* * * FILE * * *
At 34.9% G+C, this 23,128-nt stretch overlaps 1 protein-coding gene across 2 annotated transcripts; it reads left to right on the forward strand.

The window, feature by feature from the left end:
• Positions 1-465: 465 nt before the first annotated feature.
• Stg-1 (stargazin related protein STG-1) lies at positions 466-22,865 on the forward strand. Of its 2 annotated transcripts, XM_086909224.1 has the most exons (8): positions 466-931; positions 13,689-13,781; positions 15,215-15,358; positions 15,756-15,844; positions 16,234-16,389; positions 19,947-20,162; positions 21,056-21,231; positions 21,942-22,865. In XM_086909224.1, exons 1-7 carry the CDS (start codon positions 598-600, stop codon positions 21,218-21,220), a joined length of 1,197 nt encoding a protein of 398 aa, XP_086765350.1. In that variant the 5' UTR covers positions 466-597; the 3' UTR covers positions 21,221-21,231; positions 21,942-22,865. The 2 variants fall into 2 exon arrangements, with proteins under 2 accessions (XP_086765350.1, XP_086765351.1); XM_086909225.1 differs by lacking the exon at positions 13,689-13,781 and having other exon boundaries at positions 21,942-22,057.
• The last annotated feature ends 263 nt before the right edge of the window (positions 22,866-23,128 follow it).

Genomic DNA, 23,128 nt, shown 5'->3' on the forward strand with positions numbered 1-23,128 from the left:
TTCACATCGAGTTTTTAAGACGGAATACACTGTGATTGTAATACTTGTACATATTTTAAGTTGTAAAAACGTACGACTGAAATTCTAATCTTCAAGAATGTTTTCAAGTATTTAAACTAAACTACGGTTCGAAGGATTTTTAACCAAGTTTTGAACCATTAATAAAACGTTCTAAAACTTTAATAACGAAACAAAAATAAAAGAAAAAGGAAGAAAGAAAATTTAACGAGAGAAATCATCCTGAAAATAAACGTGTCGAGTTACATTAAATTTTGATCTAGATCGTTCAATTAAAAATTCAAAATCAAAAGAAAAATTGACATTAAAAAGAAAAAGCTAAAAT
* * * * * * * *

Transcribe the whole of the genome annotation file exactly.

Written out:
At 34.9% G+C, this 23,128-nt stretch overlaps 1 protein-coding gene across 2 annotated transcripts; it reads left to right on the forward strand.

The window, feature by feature from the left end:
• Positions 1-465: 465 nt before the first annotated feature.
• Stg-1 (stargazin related protein STG-1) lies at positions 466-22,865 on the forward strand. Of its 2 annotated transcripts, XM_086909224.1 has the most exons (8): positions 466-931; positions 13,689-13,781; positions 15,215-15,358; positions 15,756-15,844; positions 16,234-16,389; positions 19,947-20,162; positions 21,056-21,231; positions 21,942-22,865. In XM_086909224.1, exons 1-7 carry the CDS (start codon positions 598-600, stop codon positions 21,218-21,220), a joined length of 1,197 nt encoding a protein of 398 aa, XP_086765350.1. In that variant the 5' UTR covers positions 466-597; the 3' UTR covers positions 21,221-21,231; positions 21,942-22,865. The 2 variants fall into 2 exon arrangements, with proteins under 2 accessions (XP_086765350.1, XP_086765351.1); XM_086909225.1 differs by lacking the exon at positions 13,689-13,781 and having other exon boundaries at positions 21,942-22,057.
• The last annotated feature ends 263 nt before the right edge of the window (positions 22,866-23,128 follow it).

Genomic DNA, 23,128 nt, shown 5'->3' on the forward strand with positions numbered 1-23,128 from the left:
TTCACATCGAGTTTTTAAGACGGAATACACTGTGATTGTAATACTTGTACATATTTTAAGTTGTAAAAACGTACGACTGAAATTCTAATCTTCAAGAATGTTTTCAAGTATTTAAACTAAACTACGGTTCGAAGGATTTTTAACCAAGTTTTGAACCATTAATAAAACGTTCTAAAACTTTAATAACGAAACAAAAATAAAAGAAAAAGGAAGAAAGAAAATTTAACGAGAGAAATCATCCTGAAAATAAACGTGTCGAGTTACATTAAATTTTGATCTAGATCGTTCAATTAAAAATTCAAAATCAAAAGAAAAATTGACATTAAAAAGAAAAAGCTAAAAT